What is Melatonin?
Whilst this isn’t going to be a science lesson, you should be aware of Melatonin, the naturally created hormone known as the “hormone of darkness”.
A good night’s sleep requires both Melatonin and serotonin. Melatonin regulates your natural body clock, known as circadian rhythm. Whereas serotonin is responsible for the REM sleep stage (rapid eye movement). Are you still with us?
Melatonin is the hormone produced by the pineal gland, which responds to low light such as the sun setting, darker rooms and the effect of closing your eyes. This prepares your body for sleep, or should do unless you interfere with it, which we will tell you all about later! When your body starts to release this hormone, it effectively tells your internal body clock that it is time to wind down and prepare for sleep.
Interfering with nature…
When variables are introduced such as bright lights, sunlight, blue light from electronics, noise and stress, this can stop the production and signal the body to effectively “wake up” again. Mother nature is a wonderful thing until you cross her (or him) then the battle commences. People who work night shifts, frequently travel across time zones or those who use electronics late into the night, can struggle to achieve a regular circadian rhythm (your natural body clock).
Ever wonder why you are more tired waking up on a winter morning when it is still dark outside, compared to a lovely sunny summer morning? – well it’s because in the summer the natural daylight of the sun lowers your melatonin levels to bring you out of your sleep state and cycle. Sadly in the winter, the dark, gloomy, miserable(!) mornings maintain your natural melatonin at a high level so you need to force yourself to get out of bed and wake up (perhaps with an added coffee or two!).
Melatonin and growing old.
Everybody can produce melatonin, however levels are known to reduce with age. When we say age, we mean it’s all downhill quite early on for melatonin. Although levels are at their peak between the ages of 1-3 years, they start to decline until they plateau in early adulthood. Melatonin also decreases in those who suffer from dementia, type 2 diabetes, severe pain, cancer and some mood disorders. However, all is not lost. You can make the most of your melatonin by changing your lifestyle through food, habits and environment.
One way to increase your melatonin levels naturally are as follows:
- Use softer lighting for the evening, such a low yellow lighting instead of bright white LED’s and spot lights.
- Turn off electronics at least 2 hours before you aim to sleep. Blue light suppresses melatonin secretion.
- Keep a regular routine of sleep and wake times.
- Use sleep aids with natural ingredients to help increase your melatonin levels
Lack of sleep also causes the body to age faster as the cells do not have the adequate time to renew when sleep is reduced. This is another good reason to get in the hours now, before it’s too late and the damage has been done. Ageing is not just wrinkles, it includes your internal organs too!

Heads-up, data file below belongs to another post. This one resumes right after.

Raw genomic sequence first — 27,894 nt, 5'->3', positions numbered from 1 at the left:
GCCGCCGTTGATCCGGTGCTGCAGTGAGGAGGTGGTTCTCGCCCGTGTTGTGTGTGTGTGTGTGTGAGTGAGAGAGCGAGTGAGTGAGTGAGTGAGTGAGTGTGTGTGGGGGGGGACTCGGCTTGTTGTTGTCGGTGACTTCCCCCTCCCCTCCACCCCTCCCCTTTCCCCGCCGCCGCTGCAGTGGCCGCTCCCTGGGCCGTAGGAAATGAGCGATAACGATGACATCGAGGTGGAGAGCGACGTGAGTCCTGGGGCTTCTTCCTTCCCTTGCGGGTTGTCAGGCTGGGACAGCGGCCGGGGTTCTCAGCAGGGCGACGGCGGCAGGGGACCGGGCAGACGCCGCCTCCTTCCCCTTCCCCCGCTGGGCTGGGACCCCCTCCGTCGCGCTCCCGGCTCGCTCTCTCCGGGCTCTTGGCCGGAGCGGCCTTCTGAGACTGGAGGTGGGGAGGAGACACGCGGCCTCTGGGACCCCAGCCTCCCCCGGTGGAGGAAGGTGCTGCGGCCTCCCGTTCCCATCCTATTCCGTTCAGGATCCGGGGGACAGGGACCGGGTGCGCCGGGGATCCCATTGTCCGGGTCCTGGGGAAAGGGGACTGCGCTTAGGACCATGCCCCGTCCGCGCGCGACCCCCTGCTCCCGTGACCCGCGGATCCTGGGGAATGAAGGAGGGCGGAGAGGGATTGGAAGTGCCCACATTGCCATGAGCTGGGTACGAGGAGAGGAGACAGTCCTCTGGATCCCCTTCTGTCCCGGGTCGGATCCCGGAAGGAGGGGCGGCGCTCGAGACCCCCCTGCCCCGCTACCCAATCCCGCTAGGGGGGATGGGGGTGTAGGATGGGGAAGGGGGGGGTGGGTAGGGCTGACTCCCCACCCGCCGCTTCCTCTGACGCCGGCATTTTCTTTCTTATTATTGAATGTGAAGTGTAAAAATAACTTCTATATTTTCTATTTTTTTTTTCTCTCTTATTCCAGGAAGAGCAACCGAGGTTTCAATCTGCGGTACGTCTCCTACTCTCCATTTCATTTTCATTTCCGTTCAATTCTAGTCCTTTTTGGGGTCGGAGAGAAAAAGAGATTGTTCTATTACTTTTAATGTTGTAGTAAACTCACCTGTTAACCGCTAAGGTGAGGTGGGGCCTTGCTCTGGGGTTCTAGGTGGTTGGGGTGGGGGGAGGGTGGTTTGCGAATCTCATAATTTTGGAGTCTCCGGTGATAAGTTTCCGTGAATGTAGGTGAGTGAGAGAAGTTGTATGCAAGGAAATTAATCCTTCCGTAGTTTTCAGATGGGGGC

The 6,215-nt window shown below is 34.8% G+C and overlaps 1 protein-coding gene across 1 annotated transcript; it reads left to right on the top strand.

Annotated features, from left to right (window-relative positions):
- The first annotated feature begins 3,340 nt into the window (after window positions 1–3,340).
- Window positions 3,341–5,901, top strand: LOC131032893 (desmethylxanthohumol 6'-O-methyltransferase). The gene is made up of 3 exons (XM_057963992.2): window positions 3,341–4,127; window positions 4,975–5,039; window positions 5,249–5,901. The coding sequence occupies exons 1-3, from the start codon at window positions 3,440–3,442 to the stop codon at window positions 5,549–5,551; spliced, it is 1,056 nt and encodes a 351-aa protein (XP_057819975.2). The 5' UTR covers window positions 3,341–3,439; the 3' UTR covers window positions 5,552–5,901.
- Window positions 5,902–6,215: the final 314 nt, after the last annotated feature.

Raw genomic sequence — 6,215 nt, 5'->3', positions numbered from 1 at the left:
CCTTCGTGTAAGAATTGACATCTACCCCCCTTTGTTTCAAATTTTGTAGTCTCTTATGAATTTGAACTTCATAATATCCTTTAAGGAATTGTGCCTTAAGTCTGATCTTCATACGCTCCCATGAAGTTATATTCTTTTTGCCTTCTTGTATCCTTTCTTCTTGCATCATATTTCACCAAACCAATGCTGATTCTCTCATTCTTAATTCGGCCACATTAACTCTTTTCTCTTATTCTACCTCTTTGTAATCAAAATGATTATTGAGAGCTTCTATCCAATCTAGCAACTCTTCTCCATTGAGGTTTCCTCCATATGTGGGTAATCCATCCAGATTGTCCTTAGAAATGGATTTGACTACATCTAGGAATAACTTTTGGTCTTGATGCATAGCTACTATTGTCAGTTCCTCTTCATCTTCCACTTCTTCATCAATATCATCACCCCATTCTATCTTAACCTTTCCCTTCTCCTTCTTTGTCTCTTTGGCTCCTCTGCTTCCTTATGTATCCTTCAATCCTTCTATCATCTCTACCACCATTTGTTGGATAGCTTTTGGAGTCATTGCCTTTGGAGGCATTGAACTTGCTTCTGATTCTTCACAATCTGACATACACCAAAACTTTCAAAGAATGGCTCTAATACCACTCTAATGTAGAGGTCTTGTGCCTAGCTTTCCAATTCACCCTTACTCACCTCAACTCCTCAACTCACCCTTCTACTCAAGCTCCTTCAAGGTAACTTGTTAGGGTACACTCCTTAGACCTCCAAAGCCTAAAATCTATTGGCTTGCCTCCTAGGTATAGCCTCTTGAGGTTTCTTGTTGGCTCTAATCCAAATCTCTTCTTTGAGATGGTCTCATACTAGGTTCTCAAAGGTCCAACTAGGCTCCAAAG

Natural over synthetic.
Before you reach for the melatonin supplement, we would suggest doing your research and speaking to your doctor first, as it’s NOT like taking an extra Vitamin C tablet for example. In the UK melatonin cannot be bought over the counter and needs to be prescribed by a doctor – there is a good reason for that.
Melatonin is an antioxidant, when taken as a supplement in mild insomnia cases such as jet lag can assist but if used incorrectly can cause more damage. If taken regularly, melatonin supplements can also have the opposite effect and actually make your insomnia worse. As you desensitise, you need more to make a difference, then too much can cause headaches and nightmares. It’s a vicious circle and we would avoid this option and opt for a healthy bedtime routine instead.
To assist in the natural production of melatonin, here are a few tips you can implement today safely, and most of all naturally to increase your levels.
- Eat more melatonin rich foods such as turkey, chicken, tomatoes, pomegranate, asparagus, olives, broccoli, cucumber, pineapple and grapes.
- Tryptophan and Vitamin B6 foods such as bananas, potatoes, eggs, spirulina, cod, salmon, oats, quinoa, rice and chickpeas. Also nuts and seeds such as sunflower, pistachio and sesame.
- Switch off all electronics 1-2 hours before you go to bed.
- Relax with the scent of lavender, pillow sprays and bath oils are a great introduction.
- Use sleep aids with natural ingredients to help increase your melatonin levels.
Like most things in life, a few simple changes can have a great effect on our wellbeing. Try the above along with our tips for a better nights sleep and see what a difference it can make, naturally!
Stay Natural and Sleep Happy!